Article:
Congress did not support Roosevelt’s court packing plan, and it died in committee; but court packing proved to be unnecessary. In May 1937, Justice Willis DeVanter retired. DeVanter had been one of the four staunch conservatives whom pundits referred to as “The Four Horsemen”; he was replaced by liberal Justice Hugo Black, giving Roosevelt an operational majority. The three other “Horsemen” died and were replaced by Roosevelt appointments between 1938 and 1941.
Over the course of his presidency, Roosevelt appointed eight Supreme Court justices. In general, Roosevelt’s appointees endorsed an expansive federal government role in economic regulation and the application of the Bill of Rights to the states through incorporation into the Fourteenth Amendment’s guarantee of due process of law. The jurisprudential sea-change proved to be durable and continued through the Warren Court.
A concerted effort to return the Court to a more conservative jurisprudence began in the 1970s. Supported by conservative business leaders, well-funded think tanks advocated for an activist jurisprudence based on the founding fathers’ “original intent,” which they said promoted small-government, states’ rights, and traditional morality. Conservative legal scholars created an infrastructure within elite law schools that funneled promising law students into high visibility government jobs, and Republican politicians openly campaigned for a program of changing American law by appointing only judges who shared their conservative judicial philosophy.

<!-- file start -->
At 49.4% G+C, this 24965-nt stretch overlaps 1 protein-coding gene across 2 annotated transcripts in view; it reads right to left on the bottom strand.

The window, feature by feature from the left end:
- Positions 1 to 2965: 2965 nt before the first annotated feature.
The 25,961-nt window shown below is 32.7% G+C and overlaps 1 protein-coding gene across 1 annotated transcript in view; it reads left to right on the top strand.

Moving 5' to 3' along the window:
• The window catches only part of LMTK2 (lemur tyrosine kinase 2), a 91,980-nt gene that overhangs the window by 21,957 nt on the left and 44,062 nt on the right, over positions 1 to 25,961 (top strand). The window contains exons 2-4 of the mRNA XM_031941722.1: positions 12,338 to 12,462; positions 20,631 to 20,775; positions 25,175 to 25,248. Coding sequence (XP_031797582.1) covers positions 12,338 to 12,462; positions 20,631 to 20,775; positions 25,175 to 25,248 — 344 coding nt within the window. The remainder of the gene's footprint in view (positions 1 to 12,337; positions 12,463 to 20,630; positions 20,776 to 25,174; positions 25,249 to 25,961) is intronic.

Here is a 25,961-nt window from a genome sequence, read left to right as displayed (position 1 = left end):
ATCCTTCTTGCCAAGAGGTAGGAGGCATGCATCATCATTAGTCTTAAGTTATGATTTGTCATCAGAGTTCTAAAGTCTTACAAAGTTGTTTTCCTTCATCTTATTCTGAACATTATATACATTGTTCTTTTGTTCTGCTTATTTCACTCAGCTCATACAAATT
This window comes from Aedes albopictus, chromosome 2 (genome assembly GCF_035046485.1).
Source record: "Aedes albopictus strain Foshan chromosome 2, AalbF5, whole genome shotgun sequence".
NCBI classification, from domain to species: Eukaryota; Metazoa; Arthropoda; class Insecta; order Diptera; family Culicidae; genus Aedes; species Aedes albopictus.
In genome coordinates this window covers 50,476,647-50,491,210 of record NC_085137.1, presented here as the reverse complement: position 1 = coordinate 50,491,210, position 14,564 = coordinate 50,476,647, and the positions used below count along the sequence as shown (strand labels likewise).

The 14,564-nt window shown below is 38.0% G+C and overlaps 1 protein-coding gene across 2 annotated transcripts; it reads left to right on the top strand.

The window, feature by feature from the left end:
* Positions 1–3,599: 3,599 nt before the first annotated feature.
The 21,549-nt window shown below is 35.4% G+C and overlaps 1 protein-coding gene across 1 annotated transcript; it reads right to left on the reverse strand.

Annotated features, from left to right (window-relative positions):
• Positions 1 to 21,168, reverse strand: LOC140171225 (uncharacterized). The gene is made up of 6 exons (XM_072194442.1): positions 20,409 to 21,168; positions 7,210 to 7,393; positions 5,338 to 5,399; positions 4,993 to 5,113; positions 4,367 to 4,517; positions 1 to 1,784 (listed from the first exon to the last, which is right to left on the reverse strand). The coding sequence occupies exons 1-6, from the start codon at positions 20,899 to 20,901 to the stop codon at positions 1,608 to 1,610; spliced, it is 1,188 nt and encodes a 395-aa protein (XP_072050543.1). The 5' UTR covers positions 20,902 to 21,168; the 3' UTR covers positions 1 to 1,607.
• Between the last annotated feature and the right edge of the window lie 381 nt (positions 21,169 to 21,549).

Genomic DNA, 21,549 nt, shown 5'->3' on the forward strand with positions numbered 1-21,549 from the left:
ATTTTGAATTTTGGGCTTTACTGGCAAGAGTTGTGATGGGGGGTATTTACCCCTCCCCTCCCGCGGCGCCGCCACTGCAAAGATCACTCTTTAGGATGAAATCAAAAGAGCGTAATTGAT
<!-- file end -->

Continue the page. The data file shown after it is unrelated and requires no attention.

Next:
In 1980, President Ronald Reagan was elected with a conservative mandate. At that time, the Supreme Court consisted of four liberals, three conservatives, and two moderates. Seven of the nine justices had been appointed by Republican presidents, including three of the four liberal justices. Reagan implemented a program of strategically appointing ideologically committed judges and justices, and Democratic presidents responded by appointing traditional liberals. All of the justices currently sitting on the Supreme Court were appointed after Reagan’s election, and the current Supreme Court is polarized along partisan and ideological lines.
In 2015, the Court is comprised of four ideological conservatives, one traditional conservative, and four traditional liberals. Four of the justices are at least 77 years old: two liberals and two conservatives. Under the circumstances, it is highly likely that the conservative jurisprudence of recent years will be either confirmed or changed in the near future by changes in the composition of the Supreme Court.
Changing Supreme Court Decisions by Constitutional Amendment
Very few constitutional amendments have been enacted to reverse Supreme Court decisions. Amendments for the purpose of overturning Supreme Court decisions include amendment XIV (1868) which guaranteed birthright citizenship for African Americans despite Dred Scott v. Sanford; amendment XVI authorizing an income tax (1913) which overruled Pollock v. Farmers’ Loan & Trust Co.; and amendment XVIII (1919) prohibiting the sale or transportation of intoxicating liquors, which was necessary because the Commerce Clause precluded dry states from preventing the interstate movement of alcoholic beverages (Bowman v. Chicago & NW RR Co., 1888).
The Constitution prescribes two methods for proposing constitutional amendments, but so far all constitutional amendments have been proposed by the method calling for a 2/3 majority of both houses of Congress and submission to the states for ratification by 3/4 majority. Supermajorities make the enactment of a constitutional amendment very difficult. Please consult the 2015 LWVUS Constitutional Amendment Study for further information on the amendment processes.
What Can Be Done?